This conversation guide is for use with healthy people to open up a discussion about advance care planning. For people with more serious or advanced illness, it may be more appropriate to have a more detailed discussion and complete an advance care directive.
In the next 5–10 minutes, is it ok if I ask a few questions about your future health wishes? Is this something you would feel comfortable discussing today?
  1. Have you heard about advance care planning? What is your understanding? Would you like more information on it?
  2. Is there anything specific about your future healthcare you would like us to know? What is important to you in terms of healthcare goals?
  3. Have you ever thought about who you would like to make medical decisions for you in an emergency if you were too unwell to speak for yourself? (Refer to glossary)
  4. If so, who?
  5. Have you spoken to them about your wishes, values and beliefs about medical treatment and care?
  6. Have you ever signed a document with a lawyer to appoint someone to make health decisions on your behalf if you were unable to? This is called an Enduring Guardian in NSW. If you don’t appoint one, your substitute decision maker will follow a hierarchy (starts with spouse).
  7. Have you ever written down your wishes, values and beliefs about medical treatment and care (such as an advance care directive or living will)?
Where to now?
  • Provide information on Enduring Guardian and Power of Attorney
  • Provide relevant resources


This study is unique in its focus on exploring NSW GPs’ perspectives on initiating a conversation about ACP with healthy older adults in general practice via a conversation guide. While the data were gathered in 2017, the need for time-efficient ways to initiate ACP remains highly relevant to general practice.23 Furthermore, the findings remain relevant as there have not been any significant reforms or structural changes to Australian general practices in the intervening years other than the formal addition of telehealth consultations. This study highlights a number of key features of ACP practise, including the goals of ACP, the roles of the GP and GPN, communication strategies to strengthen ACP conversations, the importance of resources and education, and the nature of the ACP process. It also informed development of an adapted conversation guide comprising six simple questions that GPs can integrate into routine care (Box 2). The brevity of this tool enables patients who are ready to discuss ACP to be identified in a routine health assessment or consultation, and a follow-up consultation to be arranged to have a more detailed ACP discussion if appropriate.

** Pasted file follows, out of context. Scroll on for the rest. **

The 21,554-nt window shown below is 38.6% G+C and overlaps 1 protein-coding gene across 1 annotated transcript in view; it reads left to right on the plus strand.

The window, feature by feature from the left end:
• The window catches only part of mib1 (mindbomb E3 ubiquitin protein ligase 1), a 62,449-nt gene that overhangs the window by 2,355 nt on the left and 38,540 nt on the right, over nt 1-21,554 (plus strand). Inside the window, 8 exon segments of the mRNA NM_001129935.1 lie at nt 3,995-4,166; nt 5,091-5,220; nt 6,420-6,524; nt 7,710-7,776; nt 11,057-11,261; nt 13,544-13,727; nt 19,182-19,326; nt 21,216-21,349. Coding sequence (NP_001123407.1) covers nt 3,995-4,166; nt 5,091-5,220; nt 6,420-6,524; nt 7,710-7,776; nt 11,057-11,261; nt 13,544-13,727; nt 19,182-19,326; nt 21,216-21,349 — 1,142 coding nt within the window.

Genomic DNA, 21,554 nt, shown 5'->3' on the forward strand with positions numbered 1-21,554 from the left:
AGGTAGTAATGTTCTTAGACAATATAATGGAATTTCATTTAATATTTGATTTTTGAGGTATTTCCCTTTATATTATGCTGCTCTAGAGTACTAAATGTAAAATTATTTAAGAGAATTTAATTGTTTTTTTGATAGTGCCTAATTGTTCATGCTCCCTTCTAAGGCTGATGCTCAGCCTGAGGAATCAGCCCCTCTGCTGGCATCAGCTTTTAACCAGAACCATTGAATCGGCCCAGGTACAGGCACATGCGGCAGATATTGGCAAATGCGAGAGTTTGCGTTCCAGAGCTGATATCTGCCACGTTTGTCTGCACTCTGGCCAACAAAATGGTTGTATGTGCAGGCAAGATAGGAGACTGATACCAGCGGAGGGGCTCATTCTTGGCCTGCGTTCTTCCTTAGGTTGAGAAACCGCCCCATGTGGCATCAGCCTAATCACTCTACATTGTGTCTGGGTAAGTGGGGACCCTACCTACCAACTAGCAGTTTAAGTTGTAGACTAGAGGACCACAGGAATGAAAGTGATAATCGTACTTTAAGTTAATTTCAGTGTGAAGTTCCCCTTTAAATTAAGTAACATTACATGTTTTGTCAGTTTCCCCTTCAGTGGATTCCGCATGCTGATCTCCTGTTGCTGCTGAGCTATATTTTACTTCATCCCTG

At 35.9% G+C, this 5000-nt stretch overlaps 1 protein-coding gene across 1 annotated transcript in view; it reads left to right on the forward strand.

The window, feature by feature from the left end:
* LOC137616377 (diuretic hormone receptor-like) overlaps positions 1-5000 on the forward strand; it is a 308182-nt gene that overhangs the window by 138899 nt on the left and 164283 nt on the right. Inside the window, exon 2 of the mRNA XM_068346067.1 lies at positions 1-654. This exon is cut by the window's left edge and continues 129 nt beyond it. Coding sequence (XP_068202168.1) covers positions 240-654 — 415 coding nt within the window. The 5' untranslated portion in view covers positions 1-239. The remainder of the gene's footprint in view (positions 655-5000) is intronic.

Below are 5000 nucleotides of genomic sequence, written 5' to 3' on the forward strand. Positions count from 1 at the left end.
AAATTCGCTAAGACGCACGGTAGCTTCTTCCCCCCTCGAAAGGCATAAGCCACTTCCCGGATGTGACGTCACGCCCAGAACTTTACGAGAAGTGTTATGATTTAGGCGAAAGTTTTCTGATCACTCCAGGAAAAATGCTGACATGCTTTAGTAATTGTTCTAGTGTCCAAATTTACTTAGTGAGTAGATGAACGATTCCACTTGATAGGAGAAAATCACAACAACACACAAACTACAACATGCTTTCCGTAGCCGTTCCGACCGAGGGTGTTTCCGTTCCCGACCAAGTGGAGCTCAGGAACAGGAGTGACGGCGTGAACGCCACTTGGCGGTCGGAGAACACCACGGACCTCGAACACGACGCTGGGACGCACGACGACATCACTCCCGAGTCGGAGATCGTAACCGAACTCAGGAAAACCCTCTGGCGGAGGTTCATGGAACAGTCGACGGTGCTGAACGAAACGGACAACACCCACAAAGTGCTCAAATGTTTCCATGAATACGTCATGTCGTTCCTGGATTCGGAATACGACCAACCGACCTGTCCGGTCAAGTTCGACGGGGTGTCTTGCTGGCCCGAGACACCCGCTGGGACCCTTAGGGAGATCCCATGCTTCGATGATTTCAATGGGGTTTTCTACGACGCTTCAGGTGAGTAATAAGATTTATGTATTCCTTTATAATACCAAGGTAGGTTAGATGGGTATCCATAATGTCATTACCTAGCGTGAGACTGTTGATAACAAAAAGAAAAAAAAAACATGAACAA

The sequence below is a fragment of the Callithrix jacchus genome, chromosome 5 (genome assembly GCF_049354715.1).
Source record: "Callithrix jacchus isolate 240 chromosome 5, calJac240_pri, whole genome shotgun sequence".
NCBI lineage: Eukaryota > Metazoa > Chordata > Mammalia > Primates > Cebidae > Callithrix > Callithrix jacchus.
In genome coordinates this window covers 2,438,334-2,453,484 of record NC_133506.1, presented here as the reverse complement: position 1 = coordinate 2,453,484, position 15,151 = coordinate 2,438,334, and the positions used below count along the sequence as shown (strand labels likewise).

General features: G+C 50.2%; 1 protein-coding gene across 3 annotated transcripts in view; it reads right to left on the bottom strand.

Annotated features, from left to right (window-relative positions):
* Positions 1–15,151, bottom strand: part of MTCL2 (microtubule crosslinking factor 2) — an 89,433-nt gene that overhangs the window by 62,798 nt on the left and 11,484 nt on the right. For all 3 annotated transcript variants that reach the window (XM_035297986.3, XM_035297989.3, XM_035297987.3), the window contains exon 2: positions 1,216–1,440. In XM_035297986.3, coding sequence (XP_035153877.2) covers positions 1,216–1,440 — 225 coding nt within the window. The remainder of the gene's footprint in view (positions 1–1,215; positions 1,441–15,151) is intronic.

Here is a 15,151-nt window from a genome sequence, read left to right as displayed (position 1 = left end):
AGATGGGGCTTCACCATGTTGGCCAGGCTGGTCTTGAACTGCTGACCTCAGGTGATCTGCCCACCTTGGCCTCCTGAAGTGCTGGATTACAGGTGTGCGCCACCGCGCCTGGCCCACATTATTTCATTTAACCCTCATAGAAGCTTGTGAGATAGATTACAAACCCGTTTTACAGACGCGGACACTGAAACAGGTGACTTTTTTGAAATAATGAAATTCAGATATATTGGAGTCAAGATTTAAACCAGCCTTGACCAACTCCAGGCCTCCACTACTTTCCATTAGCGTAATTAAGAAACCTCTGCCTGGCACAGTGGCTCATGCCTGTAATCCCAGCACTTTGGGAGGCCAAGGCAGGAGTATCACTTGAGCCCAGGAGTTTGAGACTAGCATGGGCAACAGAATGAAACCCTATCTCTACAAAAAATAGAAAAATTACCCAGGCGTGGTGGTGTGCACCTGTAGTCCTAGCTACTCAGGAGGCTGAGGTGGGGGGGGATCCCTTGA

Most participants felt that the primary focus of ACP should be enabling a discussion between the patient and their preferred substitute decision maker  regarding the person’s values and goals for their future healthcare. This is much broader than simply clarifying resuscitation status, which was raised by a few participants. Enabling the patient to have the conversation with those important to them was perceived to strengthen the likelihood that the person’s preferences would be honoured. This has also been identified in a Belgian study exploring GP perspectives on ACP in practice.24

This study found the GP’s role in ACP depended on the experience of other colleagues (both GPs and GPNs) within the practice, as well as the practice process of health assessments and care planning. This variation in practice is important, as any intervention will not be a ‘one size fits all’. Despite the variation in role delineation, there was consensus that primary care is the ideal place to initiate these discussions. This is in line with current evidence, which shows it is preferable to initiate ACP when a patient has capacity and is not acutely unwell.5–7,25,26

Given the heterogeneous nature of general practice, it is difficult to develop a tool that all GPs would find useful. This study suggests that any tool needs to be flexible and adaptable in order to suit different GPs. There were varying perspectives regarding the focus of questions included, similar to the discord seen in existing literature.6 Most GPs agreed it should not be limited to patients aged over 75 years but also include younger adults with chronic disease. The adapted ACP conversation guide was seen as a beneficial tool to use, either as an aide memoire or as a checklist to work through with patients in a consultation.

Interestingly, most of the GPs involved in this study reported confusion regarding the ACP process, in particular the terminology, legality and choice of ACD forms. There is a wealth of educational resources and online courses available for GPs in Australia,27 but these were not used by many of the study participants. This suggests the need for a careful and coordinated approach in the development and marketing of educational resources for GPs. The supporting glossary developed in this study received positive feedback when compared with existing resources.